Academic journal article Social Education

Worth the WAIT: Engaging Social Studies Students with Art in a Digital Age

Academic journal article Social Education

Worth the WAIT: Engaging Social Studies Students with Art in a Digital Age

Article excerpt

Artistic depictions of historical events can capture students' imagination. Art can also be used to develop analytical skills. To give a complete interpretation of any piece of art, one has to consider the context to which it was created. The events and emotions that bring a painting into being are critical to understanding the work as a whole. (1)

As the opening quote reveals, using art in the social studies requires moving beyond art appreciation toward nurturing a more nuanced level of inference and criticalinterpretation. (2) Developing a student's sense of "interpretative authority" beyond print and language-based conceptions of literacy is emerging as a challenge in the "new media" age. (3) If the mission of the social studies is to educate global citizens for the twenty first century, then students must learn how to engage in the type of systematic and sophisticated literacy work that recognizes the power of images as well as texts. In an era of high stakes testing, it is not easy for teachers to find time to locate appropriate art, never mind organize field trips to art museums. Yet educators in both museums and schools are starting to see that some of the most powerful collaborations are those that harness the promise of technology. (4)

Our paper introduces one such collaboration--one that leverages Web 2.0 technologies to scaffold inquiry and interpretation. Through this collaboration, we developed a scaffold to support the interpretation of works of art (REED-LO) and an accompanying freely available Web-based Art Interactive Tool (WAIT). Together REED-LO and WAIT allow students to virtually visit with selected works of art from the museum's collection and, more importantly, move beyond the "sit and get" experience normally associated with Web 1.0 technologies (or just visiting a museum for that matter) toward a "sit and give" experience where students have the opportunity to publish their own interpretations and perspectives on works of art online.

Students as "Produsers" on the Read/Write Web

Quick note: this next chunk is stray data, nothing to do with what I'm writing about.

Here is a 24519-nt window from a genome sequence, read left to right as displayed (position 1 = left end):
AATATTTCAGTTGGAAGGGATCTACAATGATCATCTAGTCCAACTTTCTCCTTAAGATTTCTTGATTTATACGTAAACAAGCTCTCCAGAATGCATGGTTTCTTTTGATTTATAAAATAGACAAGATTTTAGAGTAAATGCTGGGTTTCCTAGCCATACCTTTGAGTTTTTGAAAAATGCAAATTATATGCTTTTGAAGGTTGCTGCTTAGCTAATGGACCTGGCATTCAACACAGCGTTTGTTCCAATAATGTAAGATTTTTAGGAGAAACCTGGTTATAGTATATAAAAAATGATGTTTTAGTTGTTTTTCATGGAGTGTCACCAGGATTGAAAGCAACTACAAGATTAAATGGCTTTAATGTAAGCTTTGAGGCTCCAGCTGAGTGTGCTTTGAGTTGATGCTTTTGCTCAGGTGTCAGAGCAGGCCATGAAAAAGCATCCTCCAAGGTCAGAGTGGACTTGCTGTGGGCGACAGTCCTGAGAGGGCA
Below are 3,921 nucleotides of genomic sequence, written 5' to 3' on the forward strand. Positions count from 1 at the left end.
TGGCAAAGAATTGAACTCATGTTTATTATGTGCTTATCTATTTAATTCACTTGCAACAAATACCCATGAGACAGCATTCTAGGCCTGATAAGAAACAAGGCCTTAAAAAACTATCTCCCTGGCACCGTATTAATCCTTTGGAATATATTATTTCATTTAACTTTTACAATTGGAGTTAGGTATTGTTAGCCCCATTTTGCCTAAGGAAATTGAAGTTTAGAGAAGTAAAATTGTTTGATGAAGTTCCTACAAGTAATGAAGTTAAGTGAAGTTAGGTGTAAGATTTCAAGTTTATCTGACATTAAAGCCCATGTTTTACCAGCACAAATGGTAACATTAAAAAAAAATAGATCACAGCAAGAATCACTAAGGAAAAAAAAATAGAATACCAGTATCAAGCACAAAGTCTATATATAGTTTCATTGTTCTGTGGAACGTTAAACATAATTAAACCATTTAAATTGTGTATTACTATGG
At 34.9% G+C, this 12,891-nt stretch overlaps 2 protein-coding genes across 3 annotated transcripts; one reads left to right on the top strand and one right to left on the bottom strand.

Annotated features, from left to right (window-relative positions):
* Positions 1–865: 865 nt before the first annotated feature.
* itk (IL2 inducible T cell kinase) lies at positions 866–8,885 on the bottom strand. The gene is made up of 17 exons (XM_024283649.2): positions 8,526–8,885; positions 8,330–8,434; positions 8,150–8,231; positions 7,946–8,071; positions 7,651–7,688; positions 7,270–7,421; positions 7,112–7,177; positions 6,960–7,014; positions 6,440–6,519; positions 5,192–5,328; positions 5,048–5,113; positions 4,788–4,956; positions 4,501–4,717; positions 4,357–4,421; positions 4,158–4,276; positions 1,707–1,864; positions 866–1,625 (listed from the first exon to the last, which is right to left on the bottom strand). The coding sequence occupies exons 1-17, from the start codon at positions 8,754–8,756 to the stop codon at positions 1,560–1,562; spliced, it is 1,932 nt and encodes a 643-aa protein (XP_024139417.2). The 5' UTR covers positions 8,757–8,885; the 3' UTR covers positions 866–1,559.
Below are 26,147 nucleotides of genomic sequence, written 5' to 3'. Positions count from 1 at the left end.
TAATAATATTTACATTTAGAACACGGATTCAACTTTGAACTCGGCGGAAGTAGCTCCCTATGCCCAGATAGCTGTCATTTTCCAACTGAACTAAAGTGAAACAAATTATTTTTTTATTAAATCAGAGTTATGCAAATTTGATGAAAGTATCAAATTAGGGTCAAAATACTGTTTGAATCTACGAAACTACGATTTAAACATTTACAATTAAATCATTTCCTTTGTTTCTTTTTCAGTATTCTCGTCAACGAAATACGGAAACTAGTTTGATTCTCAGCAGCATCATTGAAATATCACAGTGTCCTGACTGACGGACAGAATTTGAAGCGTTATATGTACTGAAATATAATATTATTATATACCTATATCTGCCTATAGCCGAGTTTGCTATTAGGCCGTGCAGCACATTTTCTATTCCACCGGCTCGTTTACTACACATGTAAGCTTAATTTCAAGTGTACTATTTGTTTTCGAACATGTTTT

Over the years, Social Education's technology issue has explored the emergence of what Will Richardson calls the "Read/ Write Web." Through blogs, wikis, and podcasts, the Read/Write Web is emerging as a space where we are not inactive readers or consumers of information. (5) Axel Bruns coined the terms "Produsage" and "Produsers" to illustrate how many students are creating and producing materials to post online. (6) Recognizing this trend served as the catalyst for building a partnership between the Taubman Museum of Art in Virginia and social studies educators. (7) Our efforts are informed through understanding that: (1) seeing and interpreting images is a vital part of what it means to learn and know; (2) in order to support teaching multiple literacies, as James Gee details, students must be overtly taught to engage in and critically reflect upon situated experiences; and, (3) the Internet can serve, as Peter Doolittle and David Hicks contend, as a valuable tool to support and scaffold interpretation, perspective taking, and meaning making in the constructivist classroom. (8)

We designed the REED-LO scaffold and WAIT, the supporting web tool, (www.waitarttool.com) to help students explore and interpret art. WAIT is not simply designed to allow students access to art, but to act as a "feedback loop" for students to share their interpretations with peers and teachers. (9)

REED-LO and WAIT--Scaffolding, Creating, and Sharing Interpretations

Scaffolding student learning is a vital process in the teaching of social studies. The REED-LO scaffold supports teachers and students through a careful and contextual interpretation of art as part of the process of constructing accounts of the past. REED-LO is an acronym for the supporting stages students move through as they formulate an interpretation of a work of art. The initial step, Reacting, is followed by Embracing, Exploring, Deciphering, and then Locating the work in its historical context. …

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